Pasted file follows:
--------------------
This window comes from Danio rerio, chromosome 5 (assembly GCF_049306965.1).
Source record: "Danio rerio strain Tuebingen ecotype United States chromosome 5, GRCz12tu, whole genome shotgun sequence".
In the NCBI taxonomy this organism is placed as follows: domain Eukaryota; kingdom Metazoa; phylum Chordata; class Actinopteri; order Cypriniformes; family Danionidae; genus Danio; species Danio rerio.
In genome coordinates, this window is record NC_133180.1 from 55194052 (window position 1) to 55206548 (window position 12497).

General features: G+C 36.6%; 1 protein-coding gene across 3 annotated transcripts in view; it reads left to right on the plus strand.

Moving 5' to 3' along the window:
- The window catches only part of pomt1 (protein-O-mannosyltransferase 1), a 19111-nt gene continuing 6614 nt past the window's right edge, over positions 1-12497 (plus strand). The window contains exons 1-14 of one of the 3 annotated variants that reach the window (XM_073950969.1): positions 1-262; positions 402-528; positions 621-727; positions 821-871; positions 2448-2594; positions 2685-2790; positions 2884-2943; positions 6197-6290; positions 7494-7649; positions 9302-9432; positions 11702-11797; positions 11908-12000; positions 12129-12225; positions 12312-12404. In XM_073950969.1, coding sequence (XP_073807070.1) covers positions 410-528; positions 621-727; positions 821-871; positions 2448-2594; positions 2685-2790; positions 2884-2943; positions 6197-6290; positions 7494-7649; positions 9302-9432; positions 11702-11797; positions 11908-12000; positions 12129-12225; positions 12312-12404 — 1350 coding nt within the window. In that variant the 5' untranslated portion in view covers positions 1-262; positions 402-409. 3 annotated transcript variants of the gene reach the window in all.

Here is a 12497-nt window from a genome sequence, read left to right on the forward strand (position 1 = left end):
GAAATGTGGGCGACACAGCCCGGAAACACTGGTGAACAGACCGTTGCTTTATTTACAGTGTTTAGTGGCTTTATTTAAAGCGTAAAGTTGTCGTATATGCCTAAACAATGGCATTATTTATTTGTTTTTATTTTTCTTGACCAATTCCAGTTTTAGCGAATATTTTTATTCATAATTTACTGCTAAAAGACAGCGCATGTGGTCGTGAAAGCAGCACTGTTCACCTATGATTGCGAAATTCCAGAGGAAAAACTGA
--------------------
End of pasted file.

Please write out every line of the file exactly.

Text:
This window comes from Danio rerio, chromosome 5 (assembly GCF_049306965.1).
Source record: "Danio rerio strain Tuebingen ecotype United States chromosome 5, GRCz12tu, whole genome shotgun sequence".
In the NCBI taxonomy this organism is placed as follows: domain Eukaryota; kingdom Metazoa; phylum Chordata; class Actinopteri; order Cypriniformes; family Danionidae; genus Danio; species Danio rerio.
In genome coordinates, this window is record NC_133180.1 from 55194052 (window position 1) to 55206548 (window position 12497).

General features: G+C 36.6%; 1 protein-coding gene across 3 annotated transcripts in view; it reads left to right on the plus strand.

Moving 5' to 3' along the window:
- The window catches only part of pomt1 (protein-O-mannosyltransferase 1), a 19111-nt gene continuing 6614 nt past the window's right edge, over positions 1-12497 (plus strand). The window contains exons 1-14 of one of the 3 annotated variants that reach the window (XM_073950969.1): positions 1-262; positions 402-528; positions 621-727; positions 821-871; positions 2448-2594; positions 2685-2790; positions 2884-2943; positions 6197-6290; positions 7494-7649; positions 9302-9432; positions 11702-11797; positions 11908-12000; positions 12129-12225; positions 12312-12404. In XM_073950969.1, coding sequence (XP_073807070.1) covers positions 410-528; positions 621-727; positions 821-871; positions 2448-2594; positions 2685-2790; positions 2884-2943; positions 6197-6290; positions 7494-7649; positions 9302-9432; positions 11702-11797; positions 11908-12000; positions 12129-12225; positions 12312-12404 — 1350 coding nt within the window. In that variant the 5' untranslated portion in view covers positions 1-262; positions 402-409. 3 annotated transcript variants of the gene reach the window in all.

Here is a 12497-nt window from a genome sequence, read left to right on the forward strand (position 1 = left end):
GAAATGTGGGCGACACAGCCCGGAAACACTGGTGAACAGACCGTTGCTTTATTTACAGTGTTTAGTGGCTTTATTTAAAGCGTAAAGTTGTCGTATATGCCTAAACAATGGCATTATTTATTTGTTTTTATTTTTCTTGACCAATTCCAGTTTTAGCGAATATTTTTATTCATAATTTACTGCTAAAAGACAGCGCATGTGGTCGTGAAAGCAGCACTGTTCACCTATGATTGCGAAATTCCAGAGGAAAAACTGA